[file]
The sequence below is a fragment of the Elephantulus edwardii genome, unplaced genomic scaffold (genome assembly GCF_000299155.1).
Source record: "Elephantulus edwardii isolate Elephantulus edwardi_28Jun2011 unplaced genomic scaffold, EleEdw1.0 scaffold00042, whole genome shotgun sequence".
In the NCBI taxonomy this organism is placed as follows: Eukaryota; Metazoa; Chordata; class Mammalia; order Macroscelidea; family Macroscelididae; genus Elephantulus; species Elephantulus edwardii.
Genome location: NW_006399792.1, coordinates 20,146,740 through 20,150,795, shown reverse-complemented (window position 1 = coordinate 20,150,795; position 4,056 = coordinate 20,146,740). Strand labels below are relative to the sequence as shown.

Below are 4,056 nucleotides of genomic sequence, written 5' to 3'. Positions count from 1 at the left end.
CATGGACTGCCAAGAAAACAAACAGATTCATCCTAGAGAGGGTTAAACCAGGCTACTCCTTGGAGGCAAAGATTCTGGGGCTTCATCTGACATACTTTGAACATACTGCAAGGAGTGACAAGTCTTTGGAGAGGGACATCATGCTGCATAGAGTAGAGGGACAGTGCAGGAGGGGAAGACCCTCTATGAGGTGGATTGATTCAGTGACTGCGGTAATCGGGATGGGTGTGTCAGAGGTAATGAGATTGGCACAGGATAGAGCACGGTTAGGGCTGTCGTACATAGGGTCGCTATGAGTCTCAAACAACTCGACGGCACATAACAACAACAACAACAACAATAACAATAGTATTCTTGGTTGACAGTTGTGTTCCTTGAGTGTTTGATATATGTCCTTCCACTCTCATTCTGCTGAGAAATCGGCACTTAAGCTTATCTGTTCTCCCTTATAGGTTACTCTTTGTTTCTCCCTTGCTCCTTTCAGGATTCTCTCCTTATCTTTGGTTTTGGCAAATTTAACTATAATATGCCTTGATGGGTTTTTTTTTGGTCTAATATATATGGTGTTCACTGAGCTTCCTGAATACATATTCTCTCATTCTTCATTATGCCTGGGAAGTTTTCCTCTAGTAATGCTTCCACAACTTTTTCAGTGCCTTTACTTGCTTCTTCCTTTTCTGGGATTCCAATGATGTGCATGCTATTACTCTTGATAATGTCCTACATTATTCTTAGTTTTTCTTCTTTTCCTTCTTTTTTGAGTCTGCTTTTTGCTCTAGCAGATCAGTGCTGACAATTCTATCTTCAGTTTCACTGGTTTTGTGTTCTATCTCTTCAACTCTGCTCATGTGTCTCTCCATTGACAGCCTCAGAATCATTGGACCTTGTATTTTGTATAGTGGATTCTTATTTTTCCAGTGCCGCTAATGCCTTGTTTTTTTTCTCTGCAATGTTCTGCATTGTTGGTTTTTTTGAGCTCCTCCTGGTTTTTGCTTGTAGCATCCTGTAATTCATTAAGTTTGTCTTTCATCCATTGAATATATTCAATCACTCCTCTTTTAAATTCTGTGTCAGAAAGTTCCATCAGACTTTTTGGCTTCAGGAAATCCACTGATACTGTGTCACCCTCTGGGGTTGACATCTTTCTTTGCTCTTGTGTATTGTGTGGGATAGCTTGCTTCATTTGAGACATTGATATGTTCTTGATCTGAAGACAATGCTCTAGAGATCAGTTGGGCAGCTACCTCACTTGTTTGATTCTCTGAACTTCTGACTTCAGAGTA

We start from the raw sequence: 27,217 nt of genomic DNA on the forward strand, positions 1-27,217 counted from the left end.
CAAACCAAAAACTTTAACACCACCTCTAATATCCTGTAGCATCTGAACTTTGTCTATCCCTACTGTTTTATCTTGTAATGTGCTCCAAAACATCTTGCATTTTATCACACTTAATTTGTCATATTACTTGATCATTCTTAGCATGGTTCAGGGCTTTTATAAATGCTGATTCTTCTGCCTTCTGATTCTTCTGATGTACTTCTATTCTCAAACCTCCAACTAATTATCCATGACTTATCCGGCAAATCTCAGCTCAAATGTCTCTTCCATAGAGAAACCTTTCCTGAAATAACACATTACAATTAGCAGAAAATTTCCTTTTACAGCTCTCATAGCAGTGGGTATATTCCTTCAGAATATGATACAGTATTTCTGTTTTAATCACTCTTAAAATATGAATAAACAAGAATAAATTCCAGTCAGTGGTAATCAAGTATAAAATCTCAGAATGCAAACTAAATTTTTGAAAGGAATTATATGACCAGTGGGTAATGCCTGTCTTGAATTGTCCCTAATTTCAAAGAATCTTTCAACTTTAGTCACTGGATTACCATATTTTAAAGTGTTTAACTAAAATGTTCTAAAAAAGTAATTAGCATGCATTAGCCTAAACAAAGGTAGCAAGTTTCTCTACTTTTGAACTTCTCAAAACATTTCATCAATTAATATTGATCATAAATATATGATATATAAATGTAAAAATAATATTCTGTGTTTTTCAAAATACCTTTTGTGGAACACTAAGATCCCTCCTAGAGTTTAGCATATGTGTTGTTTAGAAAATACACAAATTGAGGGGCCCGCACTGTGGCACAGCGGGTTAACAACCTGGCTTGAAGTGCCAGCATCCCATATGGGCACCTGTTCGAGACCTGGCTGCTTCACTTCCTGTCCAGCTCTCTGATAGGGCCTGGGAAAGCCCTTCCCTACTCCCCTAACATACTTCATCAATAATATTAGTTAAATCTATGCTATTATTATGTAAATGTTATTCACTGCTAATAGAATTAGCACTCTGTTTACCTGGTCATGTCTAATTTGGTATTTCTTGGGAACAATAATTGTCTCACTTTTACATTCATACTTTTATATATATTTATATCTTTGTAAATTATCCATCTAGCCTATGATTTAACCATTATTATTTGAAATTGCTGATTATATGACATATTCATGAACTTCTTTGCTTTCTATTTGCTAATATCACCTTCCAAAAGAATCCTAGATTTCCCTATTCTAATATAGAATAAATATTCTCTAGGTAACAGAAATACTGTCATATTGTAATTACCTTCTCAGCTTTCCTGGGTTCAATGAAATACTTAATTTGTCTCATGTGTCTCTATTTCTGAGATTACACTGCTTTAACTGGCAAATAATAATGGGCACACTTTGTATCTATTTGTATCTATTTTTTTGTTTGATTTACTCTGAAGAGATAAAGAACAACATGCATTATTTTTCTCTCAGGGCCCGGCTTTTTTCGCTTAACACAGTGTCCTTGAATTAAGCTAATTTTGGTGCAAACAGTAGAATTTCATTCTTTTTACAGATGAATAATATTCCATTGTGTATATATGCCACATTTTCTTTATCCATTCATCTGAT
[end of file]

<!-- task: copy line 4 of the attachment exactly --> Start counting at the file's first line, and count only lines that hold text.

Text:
Genome location: NW_006399792.1, coordinates 20,146,740 through 20,150,795, shown reverse-complemented (window position 1 = coordinate 20,150,795; position 4,056 = coordinate 20,146,740). Strand labels below are relative to the sequence as shown.